The procedure described in Example 1 was repeated using diphenyl ether in the amounts specified in the following Table with an acetylation agent, namely acetic anhydride, acetic acid or acetyl chloride as identified in the Table and in the amount specified. The reaction was conducted in the presence of hydrogen fluoride in the amounts specified in the Table. In Examples 3, 5, 6, 7 and 8, the reaction was conducted at 24° C. for about 24 hours. In Example 2, the temperature of the reaction ranged from -10° C. to +10° C. and the reaction took place over 39 hours. In Example 4, the reaction was conducted at 24° C. for 66 hours. In each example the product was analyzed by gas-liquid chromatography and the yield determined by calculation on a weight percent basis and by gas-liquid chromatography. The results are reported in the Table. Each product was also analyzed for the presence of diacylation product by thin-layer chromatography. In each case no evidence of diacylation product was observed. A fast moving spot indicating unreacted diphenyl ether was observed in each case.
As indicated in the Table, Example 8 resulted in incomplete reaction. This is believed to be due to the relatively low amound of hydrogen fluoride used (32.5% by weight based on the weight of the reactants).
This is a comparative example in which p-phenoxyacetophenone is prepared by reaction of diphenyl ether and acetic anhydride in the presence of a traditional Friedel-Crafts Catalyst, aluminum trichloride.
To a cooled (2°-10° C.), stirred solution of 17.02 g. (0.100 mole) diphenyl ether, 10.21 g. (0.100 mole) acetic anhydride and 50 ml methylene dichloride was gradually added 29.87 g. (o. 224 mole) anhydrous aluminum trichloride under a nitrogen atmosphere over a half hour period. The reaction mixture was heated at 43° C. (reflux) for an hour, then allowed to cool to room temperature (24° C.) and then poured on stirred ice. The resulting yellow oil was extracted with methylene dichloride, dried over anhydrous magnesium sulfate, filtered and the solvent removed by evaporation at 24° C. The resulting orange syrup was dried at 80° C. under a reduced pressure of 0.1 mm mercury to yield 19.66 g. (93%) orange melt that crystallized on cooling. The product had a melting point of 40°-45° C. The product was analyzed by gas-liquid chromatography and the results are reported in the Table. Thin-layer chromatography resulted in two slow moving impurity spots indicating formation of a diacylation product.
TABLE__________________________________________________________________________ Gas-Liquid Catalyst Chromatography (GLC)Acetyl Acetic Acetic Diphenyl AlCl3 YieldChloride Anhydride Acid Ether HF + CH2 Cl2 Diphenyl Diacyl- %Exampleg g g g ml g Ether ation Impurities by byNo. (Moles) (Moles) (Moles) (Moles) (Wt %) (mol.) (%) (%) (%) wt. GLC__________________________________________________________________________1 -- 1.30 -- 1.70 3.0 -- 0.70 0 0.017 94.2 99.3 (0.012) (0.010) (50)2 -- 929.2 -- 1549.0 3400 -- 11.0 0 0.04 96 89 (9.10) (9.10) (57.8)3 -- -- 1.44 3.40 10 -- 26.8 0 0.03 -- 73 (0.024) (0.02) (67)4 -- -- 1.44 3.40 10 -- 13.8 0 0.107 80 86 (0.024) (0.02) (67)5 7.94 -- -- 17.02 33 -- 0.80 0 0.01 96.0 99.2(0.101) (0.10) (57)6 1.21 -- -- 2.17 3.0 -- 0.99 0 0.02 84.5 98.9(0.0154) (0.0128) (47)7 1.41 -- -- 2.55 1.7 -- 27.5 0 0.038 -- 72.5(0.018) (0.015) (30)8 7.94 -- -- 17.09 12 -- * * * * *(0.101) (0.10) (32.5)9 -- 10.21 -- 17.02 -- 29.87 1.76 0.80 0.23 93 97.4 (0.10) (0.10) (0.224)__________________________________________________________________________ Incomplete reaction yield estimated to be 70% by thinlayer chromatograph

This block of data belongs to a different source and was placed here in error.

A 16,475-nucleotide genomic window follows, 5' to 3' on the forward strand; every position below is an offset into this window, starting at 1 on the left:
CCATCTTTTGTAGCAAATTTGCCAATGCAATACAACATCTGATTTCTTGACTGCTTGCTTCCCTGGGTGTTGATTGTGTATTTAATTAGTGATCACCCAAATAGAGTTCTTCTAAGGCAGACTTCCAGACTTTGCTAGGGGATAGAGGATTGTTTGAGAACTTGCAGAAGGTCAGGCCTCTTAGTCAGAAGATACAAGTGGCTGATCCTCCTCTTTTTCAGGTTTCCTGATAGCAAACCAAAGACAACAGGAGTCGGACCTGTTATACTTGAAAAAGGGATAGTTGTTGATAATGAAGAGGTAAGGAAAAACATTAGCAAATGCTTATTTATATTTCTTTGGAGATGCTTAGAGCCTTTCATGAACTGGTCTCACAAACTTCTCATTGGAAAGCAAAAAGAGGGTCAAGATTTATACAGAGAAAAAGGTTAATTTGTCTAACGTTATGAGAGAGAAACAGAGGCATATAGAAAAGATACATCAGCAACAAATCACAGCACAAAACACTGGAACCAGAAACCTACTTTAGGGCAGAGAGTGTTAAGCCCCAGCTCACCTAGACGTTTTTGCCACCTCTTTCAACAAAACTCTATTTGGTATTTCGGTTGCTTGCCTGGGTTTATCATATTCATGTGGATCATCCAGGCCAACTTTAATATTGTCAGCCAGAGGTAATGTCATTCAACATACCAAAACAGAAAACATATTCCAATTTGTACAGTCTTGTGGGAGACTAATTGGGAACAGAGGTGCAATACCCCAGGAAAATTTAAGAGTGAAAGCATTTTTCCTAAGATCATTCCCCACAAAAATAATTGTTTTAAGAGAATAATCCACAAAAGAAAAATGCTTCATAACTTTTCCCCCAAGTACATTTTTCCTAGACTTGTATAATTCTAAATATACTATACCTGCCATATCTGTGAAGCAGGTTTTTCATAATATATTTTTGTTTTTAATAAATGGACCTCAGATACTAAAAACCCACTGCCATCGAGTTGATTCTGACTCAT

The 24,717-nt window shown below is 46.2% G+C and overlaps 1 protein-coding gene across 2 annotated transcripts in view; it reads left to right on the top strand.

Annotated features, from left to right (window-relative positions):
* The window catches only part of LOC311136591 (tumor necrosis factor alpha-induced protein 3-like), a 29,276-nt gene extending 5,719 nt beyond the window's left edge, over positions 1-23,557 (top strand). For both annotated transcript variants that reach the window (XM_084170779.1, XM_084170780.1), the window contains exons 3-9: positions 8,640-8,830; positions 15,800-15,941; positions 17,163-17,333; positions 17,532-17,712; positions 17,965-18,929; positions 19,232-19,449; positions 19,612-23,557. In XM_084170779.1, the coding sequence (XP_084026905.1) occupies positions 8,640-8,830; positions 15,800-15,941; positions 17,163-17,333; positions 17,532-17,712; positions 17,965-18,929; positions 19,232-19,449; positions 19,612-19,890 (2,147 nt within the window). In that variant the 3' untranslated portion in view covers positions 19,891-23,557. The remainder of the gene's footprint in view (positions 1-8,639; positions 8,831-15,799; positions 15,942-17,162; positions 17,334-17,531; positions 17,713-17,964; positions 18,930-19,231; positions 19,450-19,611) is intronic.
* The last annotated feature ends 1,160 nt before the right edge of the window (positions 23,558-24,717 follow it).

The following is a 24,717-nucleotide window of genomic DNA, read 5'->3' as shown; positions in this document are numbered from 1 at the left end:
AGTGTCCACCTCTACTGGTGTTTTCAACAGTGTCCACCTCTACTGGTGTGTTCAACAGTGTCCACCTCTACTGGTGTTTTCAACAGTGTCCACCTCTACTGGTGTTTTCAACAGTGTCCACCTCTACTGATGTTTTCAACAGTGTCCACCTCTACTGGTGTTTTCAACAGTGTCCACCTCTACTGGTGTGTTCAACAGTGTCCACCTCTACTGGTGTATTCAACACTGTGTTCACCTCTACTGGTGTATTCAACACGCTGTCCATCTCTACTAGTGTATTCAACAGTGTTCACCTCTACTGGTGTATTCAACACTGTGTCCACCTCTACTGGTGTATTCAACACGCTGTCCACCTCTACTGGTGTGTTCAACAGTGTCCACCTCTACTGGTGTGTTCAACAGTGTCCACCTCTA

In this example, p-phenoxyacetephenone produced in accordance with Example 2 in the presence of hydrogen fluoride and p-phenoxyacetephenone produced in accordance with Example 9 in the presence of aluminum trichloride were each converted into benzoic acid.
In each case a 5.25% sodium hypochlorite solution (85.1 g.: 0.060 mole) was added slowly in portions to a solution of 3.18 g. (0.0150 mole) the p-phenoxyacetophenone sample while heating from 40° to 100° C. The resulting solution was concentrated at 100° C., producing a crystalline precipitate. Acetone was then added to consume excess sodium hypochlorite followed by boiling, acidification with some excess concentrated hydrochloric acid (10 ml of 12N), stirring, filtration, water wash and then drying at 70° C./under vacuum for about 1 hr. The p-phenoxybenzoic acid obtained from the p-phenoxyacetephenone produced in the presence of hydrogen fluoride was white with a melting point of 159°-162° C. In contrast, the p-phenoxybenzoic acid produced in the presence of aluminum trichloride had a yellow (or light beige) discoloration and a strongly depressed melting point of 137°-149° C., indicating presence of considerable impurities.
Once given the above disclosure, many other features, modifications, and improvements will become apparent to one skilled in the art. Such other features, modifications and improvements are, therefore, considered a part of this invention, the scope of which is to be determined by the following claims.
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|U.S. Classification||568/319, 568/322, 562/419|
|International Classification||C07C51/29, C07C45/46, C07C49/84|
|Cooperative Classification||C07C51/29, C07C45/46, C07C49/84|
|European Classification||C07C45/46, C07C51/29, C07C49/84|